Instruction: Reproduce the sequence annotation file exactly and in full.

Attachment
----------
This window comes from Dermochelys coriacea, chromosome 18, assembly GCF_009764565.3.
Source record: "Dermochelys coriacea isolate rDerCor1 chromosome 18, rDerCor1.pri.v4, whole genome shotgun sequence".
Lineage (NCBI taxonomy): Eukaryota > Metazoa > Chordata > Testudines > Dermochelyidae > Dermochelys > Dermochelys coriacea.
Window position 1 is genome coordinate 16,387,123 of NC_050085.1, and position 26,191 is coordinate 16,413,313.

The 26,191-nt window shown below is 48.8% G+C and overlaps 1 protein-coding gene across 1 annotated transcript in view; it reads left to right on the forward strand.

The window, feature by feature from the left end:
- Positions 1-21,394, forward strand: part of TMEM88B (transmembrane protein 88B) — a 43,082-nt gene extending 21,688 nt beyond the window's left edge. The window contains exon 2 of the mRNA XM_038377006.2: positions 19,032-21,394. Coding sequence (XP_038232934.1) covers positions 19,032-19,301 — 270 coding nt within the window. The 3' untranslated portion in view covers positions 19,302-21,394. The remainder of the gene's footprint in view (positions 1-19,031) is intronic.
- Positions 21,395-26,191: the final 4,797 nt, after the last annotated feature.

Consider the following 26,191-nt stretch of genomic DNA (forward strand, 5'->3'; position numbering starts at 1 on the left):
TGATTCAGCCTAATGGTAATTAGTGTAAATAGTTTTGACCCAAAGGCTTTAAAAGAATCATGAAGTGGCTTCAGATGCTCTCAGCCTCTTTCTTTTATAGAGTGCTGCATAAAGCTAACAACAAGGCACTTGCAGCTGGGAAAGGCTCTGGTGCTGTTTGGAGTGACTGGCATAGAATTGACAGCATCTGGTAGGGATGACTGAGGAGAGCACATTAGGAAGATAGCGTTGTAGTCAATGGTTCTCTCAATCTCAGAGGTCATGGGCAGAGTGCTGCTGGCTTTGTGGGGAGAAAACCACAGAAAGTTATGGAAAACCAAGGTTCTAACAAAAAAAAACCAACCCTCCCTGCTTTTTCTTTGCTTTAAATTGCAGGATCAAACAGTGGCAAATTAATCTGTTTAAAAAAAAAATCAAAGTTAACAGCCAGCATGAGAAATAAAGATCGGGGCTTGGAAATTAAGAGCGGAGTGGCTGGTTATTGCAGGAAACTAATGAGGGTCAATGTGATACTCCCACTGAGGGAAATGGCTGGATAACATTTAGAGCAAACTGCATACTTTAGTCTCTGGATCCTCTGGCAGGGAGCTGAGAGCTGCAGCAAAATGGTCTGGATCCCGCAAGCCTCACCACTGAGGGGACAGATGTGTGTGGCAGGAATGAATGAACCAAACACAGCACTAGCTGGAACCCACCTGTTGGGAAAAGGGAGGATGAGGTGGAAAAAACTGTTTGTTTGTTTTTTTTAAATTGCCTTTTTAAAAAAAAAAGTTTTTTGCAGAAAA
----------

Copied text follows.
This window comes from Dermochelys coriacea, chromosome 18, assembly GCF_009764565.3.
Source record: "Dermochelys coriacea isolate rDerCor1 chromosome 18, rDerCor1.pri.v4, whole genome shotgun sequence".
Lineage (NCBI taxonomy): Eukaryota > Metazoa > Chordata > Testudines > Dermochelyidae > Dermochelys > Dermochelys coriacea.
Window position 1 is genome coordinate 16,387,123 of NC_050085.1, and position 26,191 is coordinate 16,413,313.

The 26,191-nt window shown below is 48.8% G+C and overlaps 1 protein-coding gene across 1 annotated transcript in view; it reads left to right on the forward strand.

The window, feature by feature from the left end:
- Positions 1-21,394, forward strand: part of TMEM88B (transmembrane protein 88B) — a 43,082-nt gene extending 21,688 nt beyond the window's left edge. The window contains exon 2 of the mRNA XM_038377006.2: positions 19,032-21,394. Coding sequence (XP_038232934.1) covers positions 19,032-19,301 — 270 coding nt within the window. The 3' untranslated portion in view covers positions 19,302-21,394. The remainder of the gene's footprint in view (positions 1-19,031) is intronic.
- Positions 21,395-26,191: the final 4,797 nt, after the last annotated feature.

Consider the following 26,191-nt stretch of genomic DNA (forward strand, 5'->3'; position numbering starts at 1 on the left):
TGATTCAGCCTAATGGTAATTAGTGTAAATAGTTTTGACCCAAAGGCTTTAAAAGAATCATGAAGTGGCTTCAGATGCTCTCAGCCTCTTTCTTTTATAGAGTGCTGCATAAAGCTAACAACAAGGCACTTGCAGCTGGGAAAGGCTCTGGTGCTGTTTGGAGTGACTGGCATAGAATTGACAGCATCTGGTAGGGATGACTGAGGAGAGCACATTAGGAAGATAGCGTTGTAGTCAATGGTTCTCTCAATCTCAGAGGTCATGGGCAGAGTGCTGCTGGCTTTGTGGGGAGAAAACCACAGAAAGTTATGGAAAACCAAGGTTCTAACAAAAAAAAACCAACCCTCCCTGCTTTTTCTTTGCTTTAAATTGCAGGATCAAACAGTGGCAAATTAATCTGTTTAAAAAAAAAATCAAAGTTAACAGCCAGCATGAGAAATAAAGATCGGGGCTTGGAAATTAAGAGCGGAGTGGCTGGTTATTGCAGGAAACTAATGAGGGTCAATGTGATACTCCCACTGAGGGAAATGGCTGGATAACATTTAGAGCAAACTGCATACTTTAGTCTCTGGATCCTCTGGCAGGGAGCTGAGAGCTGCAGCAAAATGGTCTGGATCCCGCAAGCCTCACCACTGAGGGGACAGATGTGTGTGGCAGGAATGAATGAACCAAACACAGCACTAGCTGGAACCCACCTGTTGGGAAAAGGGAGGATGAGGTGGAAAAAACTGTTTGTTTGTTTTTTTTAAATTGCCTTTTTAAAAAAAAAAGTTTTTTGCAGAAAA